Critical Considerations for Successful Bioidentical Hormone Therapy

Critical Considerations for Successful Bioidentical Hormone Therapy 

by Chris D. Meletis, N.D.

As healthcare practitioners, bioidentical hormone therapy is an important part of many of our clinical practices. Based on the results we’ve seen in our patients, we are all aware that bioidentical hormones are safe and more effective than conventional hormone therapy.

Research has confirmed the results we've seen in clinical practice. One group of researchers who conducted a review of the medical literature concluded, "Physiological data and clinical outcomes demonstrate that bioidentical hormones are associated with lower risks, including the risk of breast cancer and cardiovascular disease, and are more efficacious than their synthetic and animal-derived counterparts. Until evidence is found to the contrary, bioidentical hormones remain the preferred method of HRT."1

Yet, there is an aspect of bioidentical hormone therapy that is critical to its success. All hormones - even those naturally produced in the body and bioidentical hormones given during therapy - must be metabolized and detoxified properly in order to be effective.

Ensuring Hormone Therapy Success

There are two organs in the body that play a particularly important role in metabolizing hormones. It's critical to enhance the health of these organs during or even before implementing bioidentical hormone therapy. The pathway through which the body metabolizes estrogen and the method of delivery also are involved in the effectiveness of bioidentical hormone replacement therapy.

In this article, I'm going to discuss the importance of hormone metabolism in relation to bioidentical hormone therapy, the two organs most important in hormone metabolism, substances that affect the metabolism of hormones, as well as supplements for ensuring the body processes bioidentical hormones effectively. I'm also going to touch upon the form of treatment - oral or transderma - that many functional medicine providers believe is most effective.

The Many Faces of Estrogen

The three major endogenous estrogens found in humans include estradiol, estriol and estrone. Ovaries mostly produce 17 beta-estradiol and estrone, whereas estriol is formed from estrone and estradiol. Prior to menopause, 17 beta-estradiol is the primary estrogen in circulation. After menopause, estrone is the estrogen found in the highest concentration. It is converted in adipose tissue from estradiol and adrenal androstenedione.

Estriol is not as potent as the other endogenous estrogens and is short acting. In the serum of non-pregnant women, it is found in very low concentrations (10 pg/ mL). In pregnant women, estriol is produced in high concentrations by the placenta. Unlike estrone, it is not converted to estradiol.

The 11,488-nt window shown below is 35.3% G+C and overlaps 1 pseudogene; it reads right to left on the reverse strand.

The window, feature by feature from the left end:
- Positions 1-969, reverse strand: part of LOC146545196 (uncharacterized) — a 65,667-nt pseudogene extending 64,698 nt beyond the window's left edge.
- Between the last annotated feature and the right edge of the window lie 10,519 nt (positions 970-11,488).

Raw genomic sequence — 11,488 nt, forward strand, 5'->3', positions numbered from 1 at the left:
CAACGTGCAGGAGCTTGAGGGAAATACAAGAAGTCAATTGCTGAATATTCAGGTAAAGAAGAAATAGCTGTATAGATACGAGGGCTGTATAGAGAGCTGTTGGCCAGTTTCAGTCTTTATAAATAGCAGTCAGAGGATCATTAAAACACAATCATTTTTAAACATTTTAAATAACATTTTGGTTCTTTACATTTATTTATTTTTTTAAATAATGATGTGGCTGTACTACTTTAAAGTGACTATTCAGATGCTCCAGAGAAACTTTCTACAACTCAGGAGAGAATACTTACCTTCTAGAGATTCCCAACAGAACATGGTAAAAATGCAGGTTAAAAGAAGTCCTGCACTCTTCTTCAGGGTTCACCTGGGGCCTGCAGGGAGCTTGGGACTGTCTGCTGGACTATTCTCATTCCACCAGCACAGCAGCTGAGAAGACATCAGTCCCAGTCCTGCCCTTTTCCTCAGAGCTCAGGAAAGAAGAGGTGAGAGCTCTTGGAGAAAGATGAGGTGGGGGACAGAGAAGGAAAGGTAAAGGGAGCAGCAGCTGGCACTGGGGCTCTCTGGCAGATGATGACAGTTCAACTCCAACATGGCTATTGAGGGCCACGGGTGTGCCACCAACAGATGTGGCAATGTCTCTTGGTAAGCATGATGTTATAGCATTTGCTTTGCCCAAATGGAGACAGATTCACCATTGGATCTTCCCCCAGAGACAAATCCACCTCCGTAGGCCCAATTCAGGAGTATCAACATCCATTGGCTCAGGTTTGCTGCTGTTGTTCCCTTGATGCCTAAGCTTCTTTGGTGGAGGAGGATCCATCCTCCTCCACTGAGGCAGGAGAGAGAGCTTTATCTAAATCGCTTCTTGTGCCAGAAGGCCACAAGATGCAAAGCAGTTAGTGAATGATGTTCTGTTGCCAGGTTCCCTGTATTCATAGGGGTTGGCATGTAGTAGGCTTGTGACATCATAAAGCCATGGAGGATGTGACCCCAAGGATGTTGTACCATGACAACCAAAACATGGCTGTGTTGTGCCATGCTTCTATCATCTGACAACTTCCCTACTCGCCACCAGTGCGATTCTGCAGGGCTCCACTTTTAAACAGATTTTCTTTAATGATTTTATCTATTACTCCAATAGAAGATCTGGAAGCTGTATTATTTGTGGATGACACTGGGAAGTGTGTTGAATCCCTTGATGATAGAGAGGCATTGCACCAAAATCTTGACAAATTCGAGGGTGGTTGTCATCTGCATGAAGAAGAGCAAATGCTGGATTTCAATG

Estriol is considered the safest of the three estrogens according to reviews from the 1970s to modern day.2-5 In Europe and Asia, it has been used extensively for the treatment of menopausal symptoms6- 9 because unlike 17 beta-estradiol, it causes minimal uterine endometrial proliferation.10-12 Estriol is being investigated for its potential to help people with multiple sclerosis. In a pilot trial, relapsing remitting MS patients treated with oral estriol (8 mg/day) experienced decreased gadolinium enhancing lesion numbers and volumes on an MRI. When estriol treatment was stopped, enhancing lesions increased to pretreatment levels. When researchers reinstated the estriol treatment, enhancing lesions again significantly decreased. Estriol treatment also significantly increased cognitive function.13 Several Phase II trials of estriol in MS patients are underway.13

Estrogens bind to and activate estrogen receptors that are widely distributed throughout the body including the brain, heart, breast, bone and genital tract.

There are two types of estrogen receptors, ER-alpha and ER-beta. The activity of all three forms of estrogen depends in part upon their affinity for either of these two estrogen receptors, which are found in different tissues. For example, the estrogen receptor alpha is located in the endometrium, breast cancer cells and the ovary, whereas the beta receptor is found in bone, kidney, lung and endothelial cells, as well as in several other tissues. 17 beta-estradiol has the highest affinity for both alpha and beta receptors. Estrone is midrange in affinity but predominantly binds to estrogen receptor alpha. Estriol has the weakest binding affinity for either receptor.14

Preventing Testosterone Conversion to Estrogen

The steroid hormone testosterone, although primarily secreted in the testicles of males and the ovaries of females, can also be secreted in the adrenal glands.Testosterone is metabolized by way of two primary pathways:

  1. The aromatization of testosterone to estradiol in brain, breast, liver, fat cells and other tissues and